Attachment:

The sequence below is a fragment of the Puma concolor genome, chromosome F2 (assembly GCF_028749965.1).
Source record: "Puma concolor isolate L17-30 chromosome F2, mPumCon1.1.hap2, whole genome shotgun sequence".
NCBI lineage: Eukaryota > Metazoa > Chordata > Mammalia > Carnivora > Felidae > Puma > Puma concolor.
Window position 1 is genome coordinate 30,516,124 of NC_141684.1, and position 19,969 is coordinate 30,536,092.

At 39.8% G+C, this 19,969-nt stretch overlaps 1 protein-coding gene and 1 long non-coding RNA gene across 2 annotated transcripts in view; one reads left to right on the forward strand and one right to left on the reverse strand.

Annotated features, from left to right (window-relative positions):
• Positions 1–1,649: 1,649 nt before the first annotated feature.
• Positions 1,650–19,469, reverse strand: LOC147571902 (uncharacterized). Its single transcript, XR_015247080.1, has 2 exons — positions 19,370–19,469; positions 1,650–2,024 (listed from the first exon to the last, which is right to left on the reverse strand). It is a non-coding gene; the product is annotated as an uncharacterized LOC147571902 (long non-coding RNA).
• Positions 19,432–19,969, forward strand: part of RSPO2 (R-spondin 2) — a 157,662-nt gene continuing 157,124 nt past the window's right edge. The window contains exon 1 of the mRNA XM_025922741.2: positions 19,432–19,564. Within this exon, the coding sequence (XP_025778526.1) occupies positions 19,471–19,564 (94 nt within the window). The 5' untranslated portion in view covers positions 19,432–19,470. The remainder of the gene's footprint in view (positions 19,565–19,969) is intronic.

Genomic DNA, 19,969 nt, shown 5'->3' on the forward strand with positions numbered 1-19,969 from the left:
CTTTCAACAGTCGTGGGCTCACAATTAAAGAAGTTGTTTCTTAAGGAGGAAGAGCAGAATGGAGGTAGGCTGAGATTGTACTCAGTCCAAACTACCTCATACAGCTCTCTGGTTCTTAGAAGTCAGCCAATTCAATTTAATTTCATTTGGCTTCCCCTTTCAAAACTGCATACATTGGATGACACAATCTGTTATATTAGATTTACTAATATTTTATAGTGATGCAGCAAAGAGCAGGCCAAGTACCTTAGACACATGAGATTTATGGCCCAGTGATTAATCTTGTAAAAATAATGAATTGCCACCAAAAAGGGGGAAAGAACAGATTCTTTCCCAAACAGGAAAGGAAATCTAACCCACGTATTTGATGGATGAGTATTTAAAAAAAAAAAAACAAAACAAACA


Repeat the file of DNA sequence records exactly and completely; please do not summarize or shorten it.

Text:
The sequence below is a fragment of the Puma concolor genome, chromosome F2 (assembly GCF_028749965.1).
Source record: "Puma concolor isolate L17-30 chromosome F2, mPumCon1.1.hap2, whole genome shotgun sequence".
NCBI lineage: Eukaryota > Metazoa > Chordata > Mammalia > Carnivora > Felidae > Puma > Puma concolor.
Window position 1 is genome coordinate 30,516,124 of NC_141684.1, and position 19,969 is coordinate 30,536,092.

At 39.8% G+C, this 19,969-nt stretch overlaps 1 protein-coding gene and 1 long non-coding RNA gene across 2 annotated transcripts in view; one reads left to right on the forward strand and one right to left on the reverse strand.

Annotated features, from left to right (window-relative positions):
• Positions 1–1,649: 1,649 nt before the first annotated feature.
• Positions 1,650–19,469, reverse strand: LOC147571902 (uncharacterized). Its single transcript, XR_015247080.1, has 2 exons — positions 19,370–19,469; positions 1,650–2,024 (listed from the first exon to the last, which is right to left on the reverse strand). It is a non-coding gene; the product is annotated as an uncharacterized LOC147571902 (long non-coding RNA).
• Positions 19,432–19,969, forward strand: part of RSPO2 (R-spondin 2) — a 157,662-nt gene continuing 157,124 nt past the window's right edge. The window contains exon 1 of the mRNA XM_025922741.2: positions 19,432–19,564. Within this exon, the coding sequence (XP_025778526.1) occupies positions 19,471–19,564 (94 nt within the window). The 5' untranslated portion in view covers positions 19,432–19,470. The remainder of the gene's footprint in view (positions 19,565–19,969) is intronic.

Genomic DNA, 19,969 nt, shown 5'->3' on the forward strand with positions numbered 1-19,969 from the left:
CTTTCAACAGTCGTGGGCTCACAATTAAAGAAGTTGTTTCTTAAGGAGGAAGAGCAGAATGGAGGTAGGCTGAGATTGTACTCAGTCCAAACTACCTCATACAGCTCTCTGGTTCTTAGAAGTCAGCCAATTCAATTTAATTTCATTTGGCTTCCCCTTTCAAAACTGCATACATTGGATGACACAATCTGTTATATTAGATTTACTAATATTTTATAGTGATGCAGCAAAGAGCAGGCCAAGTACCTTAGACACATGAGATTTATGGCCCAGTGATTAATCTTGTAAAAATAATGAATTGCCACCAAAAAGGGGGAAAGAACAGATTCTTTCCCAAACAGGAAAGGAAATCTAACCCACGTATTTGATGGATGAGTATTTAAAAAAAAAAAAACAAAACAAACA